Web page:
'A vital role to play': U of T grad on the growing need for occupational therapists in hospital ERs

Nadine narain
Nadine Narain, an alumna of the department of occupational science and occupational therapy, belongs to an interdisciplinary team at Sunnybrook Health Sciences Centre that facilitates the safe discharge of patients (photo courtesy of Nadine Narain)

Nadine Narain couldn’t have imagined working in an emergency department upon graduating from the University of Toronto’s department of occupational science and occupational therapy in the Temerty Faculty of Medicine. 

Five years later, Narain is now an adjunct lecturer in the department and has a varied career that has included work with children, in home health care, acute care and palliative care.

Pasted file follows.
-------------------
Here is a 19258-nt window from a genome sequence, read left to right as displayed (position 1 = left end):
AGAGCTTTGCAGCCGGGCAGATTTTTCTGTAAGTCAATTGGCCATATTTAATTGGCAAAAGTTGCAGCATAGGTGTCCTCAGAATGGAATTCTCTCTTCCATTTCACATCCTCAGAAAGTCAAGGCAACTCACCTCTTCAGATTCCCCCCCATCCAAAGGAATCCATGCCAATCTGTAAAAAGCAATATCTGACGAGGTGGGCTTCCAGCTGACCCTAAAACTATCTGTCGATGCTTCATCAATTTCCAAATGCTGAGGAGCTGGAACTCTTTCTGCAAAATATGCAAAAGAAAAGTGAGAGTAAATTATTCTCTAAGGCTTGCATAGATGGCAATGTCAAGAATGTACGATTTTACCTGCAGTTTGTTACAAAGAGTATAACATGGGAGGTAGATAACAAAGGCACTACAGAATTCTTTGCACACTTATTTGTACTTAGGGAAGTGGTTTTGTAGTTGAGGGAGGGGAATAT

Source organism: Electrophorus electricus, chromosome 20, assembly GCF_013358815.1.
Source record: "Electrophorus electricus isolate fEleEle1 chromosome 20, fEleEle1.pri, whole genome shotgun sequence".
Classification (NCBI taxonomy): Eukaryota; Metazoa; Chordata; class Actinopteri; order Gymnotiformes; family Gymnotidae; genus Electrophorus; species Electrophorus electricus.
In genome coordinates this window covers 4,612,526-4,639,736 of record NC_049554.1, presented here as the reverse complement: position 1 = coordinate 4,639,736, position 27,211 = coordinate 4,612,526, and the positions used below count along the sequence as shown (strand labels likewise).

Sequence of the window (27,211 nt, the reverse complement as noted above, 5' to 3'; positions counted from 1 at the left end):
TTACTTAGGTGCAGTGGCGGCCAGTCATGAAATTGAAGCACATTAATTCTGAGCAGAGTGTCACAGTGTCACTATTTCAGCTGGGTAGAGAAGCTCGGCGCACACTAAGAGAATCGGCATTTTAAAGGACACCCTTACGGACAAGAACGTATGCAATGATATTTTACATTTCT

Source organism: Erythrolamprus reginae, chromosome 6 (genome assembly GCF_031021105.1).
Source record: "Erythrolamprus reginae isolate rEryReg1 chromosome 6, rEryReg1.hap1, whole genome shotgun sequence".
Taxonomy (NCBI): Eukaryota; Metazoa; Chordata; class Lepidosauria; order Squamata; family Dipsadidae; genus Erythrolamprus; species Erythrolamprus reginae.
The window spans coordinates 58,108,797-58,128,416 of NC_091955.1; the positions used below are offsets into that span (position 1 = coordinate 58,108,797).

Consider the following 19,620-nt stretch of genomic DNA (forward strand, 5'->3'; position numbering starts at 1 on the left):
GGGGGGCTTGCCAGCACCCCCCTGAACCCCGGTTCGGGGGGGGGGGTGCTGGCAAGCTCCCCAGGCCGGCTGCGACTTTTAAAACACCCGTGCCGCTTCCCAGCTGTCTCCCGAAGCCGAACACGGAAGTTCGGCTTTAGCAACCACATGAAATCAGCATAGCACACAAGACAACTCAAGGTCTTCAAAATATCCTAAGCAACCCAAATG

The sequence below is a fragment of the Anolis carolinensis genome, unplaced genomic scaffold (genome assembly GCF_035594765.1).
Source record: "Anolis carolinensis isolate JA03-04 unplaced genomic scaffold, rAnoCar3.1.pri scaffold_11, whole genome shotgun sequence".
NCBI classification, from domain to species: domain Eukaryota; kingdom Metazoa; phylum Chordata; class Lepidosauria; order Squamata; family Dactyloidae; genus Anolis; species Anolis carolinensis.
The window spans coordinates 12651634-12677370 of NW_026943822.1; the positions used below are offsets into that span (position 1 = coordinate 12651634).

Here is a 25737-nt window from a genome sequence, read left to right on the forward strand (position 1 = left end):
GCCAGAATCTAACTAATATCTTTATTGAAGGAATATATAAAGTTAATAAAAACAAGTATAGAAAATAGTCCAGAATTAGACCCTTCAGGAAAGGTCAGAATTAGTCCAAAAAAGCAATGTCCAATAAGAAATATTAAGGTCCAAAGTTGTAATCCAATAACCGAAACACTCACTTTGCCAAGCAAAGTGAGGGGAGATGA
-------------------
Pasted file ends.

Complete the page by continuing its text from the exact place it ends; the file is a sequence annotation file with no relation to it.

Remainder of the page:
She’s also part of what she hopes will become a growing trend: occupational therapists who work in the ER to help reduce the length of stay and unnecessary hospital admissions. As well, occupational therapists help facilitate safe discharges and prevent hospital re-admissions by ensuring patients have adequate supports at home and in the community.

Narain recently spoke with writer Erin Howe about her work and how it has been impacted by the pandemic.

What kind of work do you do at the hospital?

I’m part of an interdisciplinary team at Sunnybrook Health Sciences Centre. We facilitate safe discharges into the community. To do this, I conduct functional assessments, especially for patients with functional or cognitive decline. I collaborate with the team to ensure patients are safe to return home. If they’re not, we make the recommendations.